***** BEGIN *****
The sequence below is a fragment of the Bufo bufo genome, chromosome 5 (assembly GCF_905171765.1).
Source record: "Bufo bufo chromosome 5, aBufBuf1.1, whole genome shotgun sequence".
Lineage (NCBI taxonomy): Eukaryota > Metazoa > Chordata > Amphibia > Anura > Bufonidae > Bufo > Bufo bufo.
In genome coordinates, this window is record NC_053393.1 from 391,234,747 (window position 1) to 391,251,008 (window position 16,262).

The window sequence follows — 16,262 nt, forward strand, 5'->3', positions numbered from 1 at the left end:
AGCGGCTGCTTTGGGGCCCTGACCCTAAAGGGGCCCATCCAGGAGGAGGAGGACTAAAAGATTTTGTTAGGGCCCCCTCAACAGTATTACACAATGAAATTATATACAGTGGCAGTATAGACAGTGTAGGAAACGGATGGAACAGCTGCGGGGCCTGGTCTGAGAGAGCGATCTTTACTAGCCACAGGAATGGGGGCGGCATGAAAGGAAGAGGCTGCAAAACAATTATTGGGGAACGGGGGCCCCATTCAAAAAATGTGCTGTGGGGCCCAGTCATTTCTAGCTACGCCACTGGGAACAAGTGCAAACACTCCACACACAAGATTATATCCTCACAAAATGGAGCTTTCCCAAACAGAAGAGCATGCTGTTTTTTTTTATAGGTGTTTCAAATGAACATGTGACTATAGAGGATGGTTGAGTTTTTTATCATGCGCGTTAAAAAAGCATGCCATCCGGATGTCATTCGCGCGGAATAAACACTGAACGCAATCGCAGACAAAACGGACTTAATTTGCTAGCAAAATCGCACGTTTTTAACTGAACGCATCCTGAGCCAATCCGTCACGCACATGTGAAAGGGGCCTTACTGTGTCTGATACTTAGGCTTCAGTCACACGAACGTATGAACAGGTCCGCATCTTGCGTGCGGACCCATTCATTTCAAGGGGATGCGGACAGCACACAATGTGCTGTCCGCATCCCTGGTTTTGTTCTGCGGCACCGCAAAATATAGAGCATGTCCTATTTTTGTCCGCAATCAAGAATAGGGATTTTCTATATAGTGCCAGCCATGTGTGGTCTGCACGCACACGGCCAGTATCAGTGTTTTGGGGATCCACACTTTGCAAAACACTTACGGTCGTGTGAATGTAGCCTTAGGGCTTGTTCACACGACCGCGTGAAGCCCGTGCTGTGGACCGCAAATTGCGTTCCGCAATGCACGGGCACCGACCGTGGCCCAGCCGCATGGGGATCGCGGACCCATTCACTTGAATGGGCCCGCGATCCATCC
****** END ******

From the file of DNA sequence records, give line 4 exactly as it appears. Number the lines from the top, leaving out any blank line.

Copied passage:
In genome coordinates, this window is record NC_053393.1 from 391,234,747 (window position 1) to 391,251,008 (window position 16,262).